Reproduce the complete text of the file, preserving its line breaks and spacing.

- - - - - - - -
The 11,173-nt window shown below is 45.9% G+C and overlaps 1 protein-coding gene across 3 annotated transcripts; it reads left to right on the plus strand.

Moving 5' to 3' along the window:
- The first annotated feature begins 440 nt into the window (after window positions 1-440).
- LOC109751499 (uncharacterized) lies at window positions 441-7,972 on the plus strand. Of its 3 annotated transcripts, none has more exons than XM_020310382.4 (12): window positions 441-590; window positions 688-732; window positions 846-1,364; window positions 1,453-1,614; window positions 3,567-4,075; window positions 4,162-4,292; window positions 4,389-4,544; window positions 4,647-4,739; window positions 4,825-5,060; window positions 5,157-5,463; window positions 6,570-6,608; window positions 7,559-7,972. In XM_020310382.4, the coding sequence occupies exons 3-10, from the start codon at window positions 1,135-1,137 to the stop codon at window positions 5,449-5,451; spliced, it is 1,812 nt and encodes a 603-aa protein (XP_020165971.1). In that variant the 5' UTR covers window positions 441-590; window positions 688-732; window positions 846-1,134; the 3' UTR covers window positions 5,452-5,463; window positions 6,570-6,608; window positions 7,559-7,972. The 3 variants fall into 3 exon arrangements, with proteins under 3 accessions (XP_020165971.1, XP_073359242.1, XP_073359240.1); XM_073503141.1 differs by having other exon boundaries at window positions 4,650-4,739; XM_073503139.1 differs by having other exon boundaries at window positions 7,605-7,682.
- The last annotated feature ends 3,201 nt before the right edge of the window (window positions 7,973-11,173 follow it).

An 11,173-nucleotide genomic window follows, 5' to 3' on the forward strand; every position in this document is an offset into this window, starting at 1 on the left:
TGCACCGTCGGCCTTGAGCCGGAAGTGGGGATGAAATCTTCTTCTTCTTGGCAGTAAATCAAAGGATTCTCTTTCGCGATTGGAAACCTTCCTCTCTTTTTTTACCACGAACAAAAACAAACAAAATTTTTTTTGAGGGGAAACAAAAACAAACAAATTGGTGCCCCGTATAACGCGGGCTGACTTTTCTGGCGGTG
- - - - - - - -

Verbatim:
The 11,173-nt window shown below is 45.9% G+C and overlaps 1 protein-coding gene across 3 annotated transcripts; it reads left to right on the plus strand.

Moving 5' to 3' along the window:
- The first annotated feature begins 440 nt into the window (after window positions 1-440).
- LOC109751499 (uncharacterized) lies at window positions 441-7,972 on the plus strand. Of its 3 annotated transcripts, none has more exons than XM_020310382.4 (12): window positions 441-590; window positions 688-732; window positions 846-1,364; window positions 1,453-1,614; window positions 3,567-4,075; window positions 4,162-4,292; window positions 4,389-4,544; window positions 4,647-4,739; window positions 4,825-5,060; window positions 5,157-5,463; window positions 6,570-6,608; window positions 7,559-7,972. In XM_020310382.4, the coding sequence occupies exons 3-10, from the start codon at window positions 1,135-1,137 to the stop codon at window positions 5,449-5,451; spliced, it is 1,812 nt and encodes a 603-aa protein (XP_020165971.1). In that variant the 5' UTR covers window positions 441-590; window positions 688-732; window positions 846-1,134; the 3' UTR covers window positions 5,452-5,463; window positions 6,570-6,608; window positions 7,559-7,972. The 3 variants fall into 3 exon arrangements, with proteins under 3 accessions (XP_020165971.1, XP_073359242.1, XP_073359240.1); XM_073503141.1 differs by having other exon boundaries at window positions 4,650-4,739; XM_073503139.1 differs by having other exon boundaries at window positions 7,605-7,682.
- The last annotated feature ends 3,201 nt before the right edge of the window (window positions 7,973-11,173 follow it).

An 11,173-nucleotide genomic window follows, 5' to 3' on the forward strand; every position in this document is an offset into this window, starting at 1 on the left:
TGCACCGTCGGCCTTGAGCCGGAAGTGGGGATGAAATCTTCTTCTTCTTGGCAGTAAATCAAAGGATTCTCTTTCGCGATTGGAAACCTTCCTCTCTTTTTTTACCACGAACAAAAACAAACAAAATTTTTTTTGAGGGGAAACAAAAACAAACAAATTGGTGCCCCGTATAACGCGGGCTGACTTTTCTGGCGGTG